Unions

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"We Have Found You Wanting:" Labor Activism and Communal Responsibility

After the Triangle Shirtwaist Factory fire in 1911, labor rights activist Rose Schneiderman made a famous speech which provided the basis for investigating our communal and individual responsibilities for the well being of others in our midst.

Ethel Baskin Schwartz

From Depression-era protests to twenty-first century marches, Ethel Baskin Schwartz dedicated her life to organizing and fighting for unions and civil rights.

Myra Wolfgang

Hailed by local newspapers as “the battling belle of Detroit,” Myra Wolfgang went from staging sit-ins to becoming International Vice President of the Hotel Employees and Restaurant Employees Union.

Randi Weingarten

When she was elected president of the American Federation of Teachers in 2008, Randi Weingarten became the first openly gay leader of an American national labor union.

Esther Dischereit

Esther Dischereit’s poetry, essays, operas, and radio plays incorporate her experiences as “other,” growing up Jewish in post-war Germany.

Leslie Feinberg

A working-class lesbian, transgender activist, and communist, Leslie Feinberg became an important voice for lesbians of hir generation with the publication of hir powerful 1993 novel Stone Butch Blues.

Justine Wise Polier gives passionate speech on justice at Christ Church.

October 14, 1952
"I saw the vast chasms between our rhetoric of freedom, equality and charity, and what we were doing to, or not doing for poor people, especially children.” - Justine Wise Polier

Toni Sender

Toni Sender’s wide-ranging quest to save the world led her from the union hall to the German Parliament (as a socialist) and finally to the UN.

Dorothy Schiff

Dorothy Schiff led many lives, from debutante to social reformer, but she is best remembered as the publisher of the New York Post, the first woman to run a New York newspaper.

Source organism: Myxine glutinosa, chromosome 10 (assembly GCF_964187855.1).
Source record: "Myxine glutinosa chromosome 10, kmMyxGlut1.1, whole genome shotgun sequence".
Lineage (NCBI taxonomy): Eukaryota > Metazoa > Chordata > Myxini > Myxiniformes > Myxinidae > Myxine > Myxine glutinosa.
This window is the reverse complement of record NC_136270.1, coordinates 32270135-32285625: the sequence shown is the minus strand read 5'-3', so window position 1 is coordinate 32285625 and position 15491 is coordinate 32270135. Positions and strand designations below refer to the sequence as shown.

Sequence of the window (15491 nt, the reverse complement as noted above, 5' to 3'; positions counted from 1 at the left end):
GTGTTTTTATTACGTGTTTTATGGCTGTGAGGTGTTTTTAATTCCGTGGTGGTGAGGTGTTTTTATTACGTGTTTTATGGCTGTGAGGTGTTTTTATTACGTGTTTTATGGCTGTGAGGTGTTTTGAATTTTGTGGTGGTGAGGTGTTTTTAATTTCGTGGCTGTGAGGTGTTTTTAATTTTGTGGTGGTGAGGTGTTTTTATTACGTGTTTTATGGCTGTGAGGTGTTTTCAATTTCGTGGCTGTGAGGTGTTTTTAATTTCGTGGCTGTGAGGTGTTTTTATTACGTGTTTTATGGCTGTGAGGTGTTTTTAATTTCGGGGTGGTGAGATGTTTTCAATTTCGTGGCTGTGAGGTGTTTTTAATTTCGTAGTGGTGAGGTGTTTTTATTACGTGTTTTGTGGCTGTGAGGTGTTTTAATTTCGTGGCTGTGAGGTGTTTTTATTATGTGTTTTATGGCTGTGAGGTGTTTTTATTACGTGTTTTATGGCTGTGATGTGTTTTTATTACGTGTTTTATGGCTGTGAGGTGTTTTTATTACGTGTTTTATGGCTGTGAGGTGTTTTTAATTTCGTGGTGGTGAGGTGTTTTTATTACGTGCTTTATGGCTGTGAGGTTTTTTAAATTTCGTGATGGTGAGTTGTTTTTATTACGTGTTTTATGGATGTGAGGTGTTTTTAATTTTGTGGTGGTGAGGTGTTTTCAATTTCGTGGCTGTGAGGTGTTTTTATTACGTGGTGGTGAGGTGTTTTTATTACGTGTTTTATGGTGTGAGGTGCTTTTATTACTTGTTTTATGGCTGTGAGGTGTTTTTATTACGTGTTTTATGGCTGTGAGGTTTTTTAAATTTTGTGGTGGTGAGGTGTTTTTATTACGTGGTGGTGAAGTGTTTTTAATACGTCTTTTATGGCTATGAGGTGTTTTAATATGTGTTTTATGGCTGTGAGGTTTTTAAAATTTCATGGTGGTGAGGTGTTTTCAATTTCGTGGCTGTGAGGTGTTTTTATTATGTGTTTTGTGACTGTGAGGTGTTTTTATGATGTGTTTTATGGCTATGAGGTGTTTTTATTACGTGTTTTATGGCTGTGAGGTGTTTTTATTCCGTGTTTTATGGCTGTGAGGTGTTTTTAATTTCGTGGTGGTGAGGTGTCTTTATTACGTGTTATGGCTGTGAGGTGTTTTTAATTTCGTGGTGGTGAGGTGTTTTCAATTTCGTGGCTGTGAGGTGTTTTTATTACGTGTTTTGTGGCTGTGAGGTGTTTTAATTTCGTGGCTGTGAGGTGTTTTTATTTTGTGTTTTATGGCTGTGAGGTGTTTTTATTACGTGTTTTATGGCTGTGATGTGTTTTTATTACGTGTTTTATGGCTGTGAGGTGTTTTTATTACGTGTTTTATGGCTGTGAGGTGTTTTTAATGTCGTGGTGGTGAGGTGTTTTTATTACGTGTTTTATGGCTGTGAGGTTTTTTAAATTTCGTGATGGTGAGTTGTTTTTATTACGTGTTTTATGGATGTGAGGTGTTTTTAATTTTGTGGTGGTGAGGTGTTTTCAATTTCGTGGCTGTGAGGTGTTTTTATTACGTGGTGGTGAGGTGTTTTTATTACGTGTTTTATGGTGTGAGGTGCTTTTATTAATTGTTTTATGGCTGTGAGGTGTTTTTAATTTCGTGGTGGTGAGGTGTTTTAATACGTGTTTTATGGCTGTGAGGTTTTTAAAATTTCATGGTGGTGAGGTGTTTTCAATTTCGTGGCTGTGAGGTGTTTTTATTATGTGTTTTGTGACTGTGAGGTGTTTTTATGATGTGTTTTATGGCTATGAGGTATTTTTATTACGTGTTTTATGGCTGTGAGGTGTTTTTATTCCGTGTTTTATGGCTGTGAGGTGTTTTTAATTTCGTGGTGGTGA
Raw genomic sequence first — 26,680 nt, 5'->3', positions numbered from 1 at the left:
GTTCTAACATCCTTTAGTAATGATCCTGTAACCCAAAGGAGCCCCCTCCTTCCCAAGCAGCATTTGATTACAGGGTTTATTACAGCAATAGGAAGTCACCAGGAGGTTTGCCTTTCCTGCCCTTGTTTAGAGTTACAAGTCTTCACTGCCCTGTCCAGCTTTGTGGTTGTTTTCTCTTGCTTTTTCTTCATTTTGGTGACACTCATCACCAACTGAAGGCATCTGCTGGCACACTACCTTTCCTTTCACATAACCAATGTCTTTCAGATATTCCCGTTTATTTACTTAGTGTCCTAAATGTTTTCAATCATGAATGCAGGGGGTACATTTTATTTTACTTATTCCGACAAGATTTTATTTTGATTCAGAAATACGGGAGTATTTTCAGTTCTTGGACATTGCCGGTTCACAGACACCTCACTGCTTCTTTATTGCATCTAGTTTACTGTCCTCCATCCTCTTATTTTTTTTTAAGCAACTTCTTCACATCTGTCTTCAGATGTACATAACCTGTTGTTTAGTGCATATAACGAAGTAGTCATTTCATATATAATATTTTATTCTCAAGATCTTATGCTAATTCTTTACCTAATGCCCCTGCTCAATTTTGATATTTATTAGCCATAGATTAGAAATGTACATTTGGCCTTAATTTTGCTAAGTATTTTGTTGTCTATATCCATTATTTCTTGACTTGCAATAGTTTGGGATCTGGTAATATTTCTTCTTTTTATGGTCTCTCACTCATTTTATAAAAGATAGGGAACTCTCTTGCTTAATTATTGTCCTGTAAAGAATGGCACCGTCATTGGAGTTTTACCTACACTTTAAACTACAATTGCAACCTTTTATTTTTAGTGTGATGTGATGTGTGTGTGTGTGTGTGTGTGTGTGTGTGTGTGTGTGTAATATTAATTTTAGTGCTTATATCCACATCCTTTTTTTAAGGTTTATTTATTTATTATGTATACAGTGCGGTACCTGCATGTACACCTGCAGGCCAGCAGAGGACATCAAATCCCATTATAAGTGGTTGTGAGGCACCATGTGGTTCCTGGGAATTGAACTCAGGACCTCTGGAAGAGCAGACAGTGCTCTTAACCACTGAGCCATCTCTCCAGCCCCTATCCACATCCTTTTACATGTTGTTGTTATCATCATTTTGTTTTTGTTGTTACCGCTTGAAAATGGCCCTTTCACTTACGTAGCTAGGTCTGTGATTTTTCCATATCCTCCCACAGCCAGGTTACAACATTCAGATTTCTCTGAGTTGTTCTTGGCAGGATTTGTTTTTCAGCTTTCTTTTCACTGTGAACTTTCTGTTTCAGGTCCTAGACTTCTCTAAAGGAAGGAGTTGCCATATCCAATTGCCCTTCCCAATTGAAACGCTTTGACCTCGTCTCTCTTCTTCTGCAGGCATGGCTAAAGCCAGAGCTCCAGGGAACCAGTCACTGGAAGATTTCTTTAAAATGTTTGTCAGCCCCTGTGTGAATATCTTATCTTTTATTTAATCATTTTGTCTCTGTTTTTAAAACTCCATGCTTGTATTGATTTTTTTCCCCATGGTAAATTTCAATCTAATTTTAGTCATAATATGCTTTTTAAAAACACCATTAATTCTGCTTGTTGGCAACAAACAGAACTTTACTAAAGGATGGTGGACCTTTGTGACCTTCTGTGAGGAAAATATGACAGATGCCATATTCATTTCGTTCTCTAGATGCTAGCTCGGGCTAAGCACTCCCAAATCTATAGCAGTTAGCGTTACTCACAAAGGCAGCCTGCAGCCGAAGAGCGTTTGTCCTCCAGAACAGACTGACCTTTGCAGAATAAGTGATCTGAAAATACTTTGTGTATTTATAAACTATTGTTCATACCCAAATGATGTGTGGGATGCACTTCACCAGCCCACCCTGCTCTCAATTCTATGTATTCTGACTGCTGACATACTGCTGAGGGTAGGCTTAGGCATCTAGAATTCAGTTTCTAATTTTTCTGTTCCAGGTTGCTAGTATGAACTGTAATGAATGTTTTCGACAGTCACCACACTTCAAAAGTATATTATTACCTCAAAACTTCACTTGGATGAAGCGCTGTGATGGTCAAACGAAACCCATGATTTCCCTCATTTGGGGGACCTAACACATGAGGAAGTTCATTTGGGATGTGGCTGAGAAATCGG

Death of social activist Sophie Gerson

March 20, 2006
Sophie Gerson was a legendary figure in the history of textile union organizing in the South.

Rose Pesotta

An icon of the labor movement, anarchist Rose Pesotta was hailed for her ability to mobilize workers across gender and ethnic lines.

Leslie Feinberg, 1949 - 2014

And in the reflection of the glass, finally, literally and metaphorically, I could see myself, and Leslie, at once. I think I started to understand what I could be in that moment, that I belonged to a proud tradition of Butch women. That there was a place for me in this world. That I could grow up. For the first time, I understood that I was looking at who and what I would become as an adult. It was breathtaking.

Theresa Serber Malkiel

Theresa Serber Malkiel fought for workers’ rights, becoming the first female factory worker to rise to leadership in the Socialist Party.

Sonya Levien

Sonya Levien was one of the most prolific screenwriters of her day, crafting over seventy films ranging from the 1939 version of the Hunchback of Notre Dame to the screen adaptations of Oklahoma! and Rebecca of Sunnybrook Farm.

Carol Weiss King

Carol Weiss King took up the family business of law but rejected her family’s upper-crust background to become a pioneer of labor rights.

Lillian Herstein

Lillian Herstein came to labor activism by an unusual route for a woman of her time—not through factory work but through her career as a teacher.

Fannia M. Cohn

Fannia M. Cohn led one of the largest trade unions in the US, but clashed with male leadership for years over her belief in the importance of creating independent institutions to educate workers.

Rose Gollup Cohen

Through her moving 1918 autobiography, Out of the Shadow, Rose Gollup Cohen offered a vivid account of her life as an immigrant Jewish woman in the sweatshops of New York.

Dorothy Jacobs Bellanca

Dorothy Jacobs Bellanca made huge strides for worker’s rights as a union leader and through civil service.

Rose Pastor Stokes

Called the “Cinderella of the sweatshops,” Rose Pastor Stokes made headlines when she married millionaire socialist James Graham Phelps Stokes.

Clara Lemlich Shavelson

Clara Lemlich Shavelson pushed union leaders to recognize the importance of women in the labor movement and organized vital demonstrations for worker’s rights and cost-of-living issues.

Rose Schneiderman

The first woman elected to national office in a labor union and the only woman on FDR’s National Recovery Administration Labor Advisory Board, Rose Schneiderman transformed the lives of American workers.

Ethel Rosenberg

When Ethel Rosenberg was accused of treason alongside her husband and executed after one of the most controversial trials in American history, her guilt or innocence became secondary to what her treatment said about the position of Jews in America.

Pauline Newman

Pauline Newman made massive strides for workers’ rights, especially women workers, by building bridges between many different factions.

Bessie Abramowitz Hillman

Bessie Abramowitz devoted her life to unions, organizing her first strike at fifteen, announcing her engagement on a picket line, and continuing her efforts for workers’ rights until her death.
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